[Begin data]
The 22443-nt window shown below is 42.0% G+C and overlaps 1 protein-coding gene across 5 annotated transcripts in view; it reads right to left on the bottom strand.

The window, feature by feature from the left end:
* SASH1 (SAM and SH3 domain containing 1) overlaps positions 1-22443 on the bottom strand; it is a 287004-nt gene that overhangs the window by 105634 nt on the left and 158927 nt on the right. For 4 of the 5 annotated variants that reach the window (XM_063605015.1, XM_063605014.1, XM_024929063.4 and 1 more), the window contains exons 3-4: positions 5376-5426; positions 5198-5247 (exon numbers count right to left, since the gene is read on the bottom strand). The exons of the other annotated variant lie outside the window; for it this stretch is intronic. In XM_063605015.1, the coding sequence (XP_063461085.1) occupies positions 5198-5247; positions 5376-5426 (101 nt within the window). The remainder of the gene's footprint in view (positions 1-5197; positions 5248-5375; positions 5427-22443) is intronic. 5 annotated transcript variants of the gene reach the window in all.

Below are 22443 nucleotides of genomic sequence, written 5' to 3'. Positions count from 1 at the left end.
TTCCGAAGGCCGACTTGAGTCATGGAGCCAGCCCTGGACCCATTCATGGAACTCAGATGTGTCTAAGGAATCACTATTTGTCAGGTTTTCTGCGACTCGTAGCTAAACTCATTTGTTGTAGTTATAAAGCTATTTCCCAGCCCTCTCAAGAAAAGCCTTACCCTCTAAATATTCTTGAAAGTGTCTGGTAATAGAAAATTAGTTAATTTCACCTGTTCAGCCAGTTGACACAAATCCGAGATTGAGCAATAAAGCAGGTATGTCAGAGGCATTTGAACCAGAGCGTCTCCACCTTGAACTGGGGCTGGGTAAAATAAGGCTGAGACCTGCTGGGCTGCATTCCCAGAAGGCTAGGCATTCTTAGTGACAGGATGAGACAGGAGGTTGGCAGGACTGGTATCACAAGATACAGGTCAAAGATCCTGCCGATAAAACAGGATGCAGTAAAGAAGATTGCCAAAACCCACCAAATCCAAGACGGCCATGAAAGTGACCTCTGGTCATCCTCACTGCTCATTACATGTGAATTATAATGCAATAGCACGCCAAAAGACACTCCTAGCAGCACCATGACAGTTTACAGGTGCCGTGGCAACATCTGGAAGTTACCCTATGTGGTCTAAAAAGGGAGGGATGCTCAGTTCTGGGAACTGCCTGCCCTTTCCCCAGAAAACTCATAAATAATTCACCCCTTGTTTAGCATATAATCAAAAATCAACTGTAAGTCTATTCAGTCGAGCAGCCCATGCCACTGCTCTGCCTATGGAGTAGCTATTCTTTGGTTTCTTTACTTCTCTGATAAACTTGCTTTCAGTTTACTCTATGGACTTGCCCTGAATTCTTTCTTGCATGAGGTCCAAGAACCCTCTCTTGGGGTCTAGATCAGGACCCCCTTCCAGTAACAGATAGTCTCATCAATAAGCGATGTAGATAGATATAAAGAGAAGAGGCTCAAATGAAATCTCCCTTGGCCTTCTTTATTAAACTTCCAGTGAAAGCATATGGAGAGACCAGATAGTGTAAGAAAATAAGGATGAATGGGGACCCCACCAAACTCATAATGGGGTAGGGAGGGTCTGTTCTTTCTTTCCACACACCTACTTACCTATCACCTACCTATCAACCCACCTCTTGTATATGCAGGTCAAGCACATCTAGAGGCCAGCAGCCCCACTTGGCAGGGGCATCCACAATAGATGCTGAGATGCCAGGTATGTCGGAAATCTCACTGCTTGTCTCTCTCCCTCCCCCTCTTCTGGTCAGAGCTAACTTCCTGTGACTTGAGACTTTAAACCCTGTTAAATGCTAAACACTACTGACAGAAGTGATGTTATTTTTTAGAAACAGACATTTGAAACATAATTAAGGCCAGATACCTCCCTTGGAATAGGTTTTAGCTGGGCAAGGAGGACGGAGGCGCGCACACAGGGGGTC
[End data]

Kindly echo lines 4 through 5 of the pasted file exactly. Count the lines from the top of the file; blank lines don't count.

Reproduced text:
Below are 22443 nucleotides of genomic sequence, written 5' to 3'. Positions count from 1 at the left end.
TTCCGAAGGCCGACTTGAGTCATGGAGCCAGCCCTGGACCCATTCATGGAACTCAGATGTGTCTAAGGAATCACTATTTGTCAGGTTTTCTGCGACTCGTAGCTAAACTCATTTGTTGTAGTTATAAAGCTATTTCCCAGCCCTCTCAAGAAAAGCCTTACCCTCTAAATATTCTTGAAAGTGTCTGGTAATAGAAAATTAGTTAATTTCACCTGTTCAGCCAGTTGACACAAATCCGAGATTGAGCAATAAAGCAGGTATGTCAGAGGCATTTGAACCAGAGCGTCTCCACCTTGAACTGGGGCTGGGTAAAATAAGGCTGAGACCTGCTGGGCTGCATTCCCAGAAGGCTAGGCATTCTTAGTGACAGGATGAGACAGGAGGTTGGCAGGACTGGTATCACAAGATACAGGTCAAAGATCCTGCCGATAAAACAGGATGCAGTAAAGAAGATTGCCAAAACCCACCAAATCCAAGACGGCCATGAAAGTGACCTCTGGTCATCCTCACTGCTCATTACATGTGAATTATAATGCAATAGCACGCCAAAAGACACTCCTAGCAGCACCATGACAGTTTACAGGTGCCGTGGCAACATCTGGAAGTTACCCTATGTGGTCTAAAAAGGGAGGGATGCTCAGTTCTGGGAACTGCCTGCCCTTTCCCCAGAAAACTCATAAATAATTCACCCCTTGTTTAGCATATAATCAAAAATCAACTGTAAGTCTATTCAGTCGAGCAGCCCATGCCACTGCTCTGCCTATGGAGTAGCTATTCTTTGGTTTCTTTACTTCTCTGATAAACTTGCTTTCAGTTTACTCTATGGACTTGCCCTGAATTCTTTCTTGCATGAGGTCCAAGAACCCTCTCTTGGGGTCTAGATCAGGACCCCCTTCCAGTAACAGATAGTCTCATCAATAAGCGATGTAGATAGATATAAAGAGAAGAGGCTCAAATGAAATCTCCCTTGGCCTTCTTTATTAAACTTCCAGTGAAAGCATATGGAGAGACCAGATAGTGTAAGAAAATAAGGATGAATGGGGACCCCACCAAACTCATAATGGGGTAGGGAGGGTCTGTTCTTTCTTTCCACACACCTACTTACCTATCACCTACCTATCAACCCACCTCTTGTATATGCAGGTCAAGCACATCTAGAGGCCAGCAGCCCCACTTGGCAGGGGCATCCACAATAGATGCTGAGATGCCAGGTATGTCGGAAATCTCACTGCTTGTCTCTCTCCCTCCCCCTCTTCTGGTCAGAGCTAACTTCCTGTGACTTGAGACTTTAAACCCTGTTAAATGCTAAACACTACTGACAGAAGTGATGTTATTTTTTAGAAACAGACATTTGAAACATAATTAAGGCCAGATACCTCCCTTGGAATAGGTTTTAGCTGGGCAAGGAGGACGGAGGCGCGCACACAGGGGGTC